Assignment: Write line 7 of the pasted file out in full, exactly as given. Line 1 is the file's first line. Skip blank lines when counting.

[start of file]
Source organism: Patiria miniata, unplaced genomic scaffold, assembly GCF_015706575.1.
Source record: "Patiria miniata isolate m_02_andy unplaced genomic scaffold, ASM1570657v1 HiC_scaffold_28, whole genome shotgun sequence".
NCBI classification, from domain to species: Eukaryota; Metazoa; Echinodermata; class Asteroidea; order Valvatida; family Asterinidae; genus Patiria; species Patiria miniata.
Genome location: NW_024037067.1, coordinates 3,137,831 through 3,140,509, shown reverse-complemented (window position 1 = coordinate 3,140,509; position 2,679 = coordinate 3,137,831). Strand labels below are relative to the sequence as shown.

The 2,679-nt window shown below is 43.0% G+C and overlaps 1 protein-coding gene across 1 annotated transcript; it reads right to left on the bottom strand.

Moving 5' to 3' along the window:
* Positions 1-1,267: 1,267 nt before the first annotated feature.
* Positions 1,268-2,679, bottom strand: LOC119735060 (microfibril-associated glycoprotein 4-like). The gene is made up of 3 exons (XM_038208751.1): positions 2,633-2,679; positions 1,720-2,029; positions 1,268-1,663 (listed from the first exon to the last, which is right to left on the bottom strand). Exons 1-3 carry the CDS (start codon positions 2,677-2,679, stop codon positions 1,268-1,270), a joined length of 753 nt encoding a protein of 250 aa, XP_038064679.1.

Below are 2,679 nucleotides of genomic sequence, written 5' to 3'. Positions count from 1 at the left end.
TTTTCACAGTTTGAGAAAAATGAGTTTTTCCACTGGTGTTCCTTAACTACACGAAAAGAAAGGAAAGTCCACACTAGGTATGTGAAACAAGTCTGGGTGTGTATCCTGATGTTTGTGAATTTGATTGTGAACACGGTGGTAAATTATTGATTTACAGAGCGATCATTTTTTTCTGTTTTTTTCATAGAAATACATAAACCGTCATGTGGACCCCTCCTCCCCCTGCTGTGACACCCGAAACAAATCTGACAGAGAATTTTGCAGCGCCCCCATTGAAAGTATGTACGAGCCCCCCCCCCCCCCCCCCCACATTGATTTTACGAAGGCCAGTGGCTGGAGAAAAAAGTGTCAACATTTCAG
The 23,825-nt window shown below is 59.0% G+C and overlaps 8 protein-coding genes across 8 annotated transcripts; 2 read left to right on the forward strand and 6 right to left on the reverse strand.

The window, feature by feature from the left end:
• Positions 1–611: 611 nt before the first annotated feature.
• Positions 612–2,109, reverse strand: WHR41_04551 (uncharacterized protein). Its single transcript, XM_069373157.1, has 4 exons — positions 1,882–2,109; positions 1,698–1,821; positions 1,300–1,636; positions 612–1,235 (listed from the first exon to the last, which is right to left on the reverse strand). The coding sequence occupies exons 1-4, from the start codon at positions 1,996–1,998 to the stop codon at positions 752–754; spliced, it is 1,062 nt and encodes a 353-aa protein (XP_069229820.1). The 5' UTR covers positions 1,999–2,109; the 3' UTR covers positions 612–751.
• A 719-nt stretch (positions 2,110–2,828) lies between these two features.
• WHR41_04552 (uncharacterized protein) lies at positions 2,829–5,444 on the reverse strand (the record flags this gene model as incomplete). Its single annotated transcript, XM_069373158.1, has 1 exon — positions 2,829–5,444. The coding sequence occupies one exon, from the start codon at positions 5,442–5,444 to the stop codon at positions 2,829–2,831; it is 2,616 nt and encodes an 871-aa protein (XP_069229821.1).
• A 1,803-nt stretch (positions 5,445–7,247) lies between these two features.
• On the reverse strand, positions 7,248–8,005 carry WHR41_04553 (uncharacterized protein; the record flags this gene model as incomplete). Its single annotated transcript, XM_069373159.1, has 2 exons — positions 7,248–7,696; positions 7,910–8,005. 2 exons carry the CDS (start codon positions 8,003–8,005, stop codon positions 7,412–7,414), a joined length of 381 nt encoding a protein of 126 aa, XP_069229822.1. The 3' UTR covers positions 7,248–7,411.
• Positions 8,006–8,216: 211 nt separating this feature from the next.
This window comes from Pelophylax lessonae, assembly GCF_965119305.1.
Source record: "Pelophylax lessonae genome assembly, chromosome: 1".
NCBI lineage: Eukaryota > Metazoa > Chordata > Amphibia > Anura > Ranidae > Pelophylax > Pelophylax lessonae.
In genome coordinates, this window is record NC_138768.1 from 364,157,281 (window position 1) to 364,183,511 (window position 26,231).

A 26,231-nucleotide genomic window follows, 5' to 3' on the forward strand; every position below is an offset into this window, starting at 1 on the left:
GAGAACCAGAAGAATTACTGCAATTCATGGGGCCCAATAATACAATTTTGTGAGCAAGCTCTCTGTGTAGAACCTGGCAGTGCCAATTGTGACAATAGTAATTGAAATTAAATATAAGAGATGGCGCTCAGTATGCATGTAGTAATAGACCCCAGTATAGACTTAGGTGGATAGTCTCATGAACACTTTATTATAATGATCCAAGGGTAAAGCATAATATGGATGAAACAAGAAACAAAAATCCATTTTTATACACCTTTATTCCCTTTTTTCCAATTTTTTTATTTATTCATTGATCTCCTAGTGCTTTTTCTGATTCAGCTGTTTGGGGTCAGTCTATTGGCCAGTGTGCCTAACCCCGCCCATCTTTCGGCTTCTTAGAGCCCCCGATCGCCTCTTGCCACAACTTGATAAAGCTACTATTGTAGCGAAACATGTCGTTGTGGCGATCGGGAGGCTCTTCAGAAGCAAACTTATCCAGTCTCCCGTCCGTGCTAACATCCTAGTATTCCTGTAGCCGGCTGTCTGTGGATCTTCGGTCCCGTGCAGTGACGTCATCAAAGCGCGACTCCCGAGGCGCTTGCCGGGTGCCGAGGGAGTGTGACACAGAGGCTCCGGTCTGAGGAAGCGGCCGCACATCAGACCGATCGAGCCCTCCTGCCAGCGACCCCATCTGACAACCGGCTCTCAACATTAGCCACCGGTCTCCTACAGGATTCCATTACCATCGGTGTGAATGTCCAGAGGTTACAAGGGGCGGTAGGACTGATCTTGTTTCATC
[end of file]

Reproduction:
* Positions 1-1,267: 1,267 nt before the first annotated feature.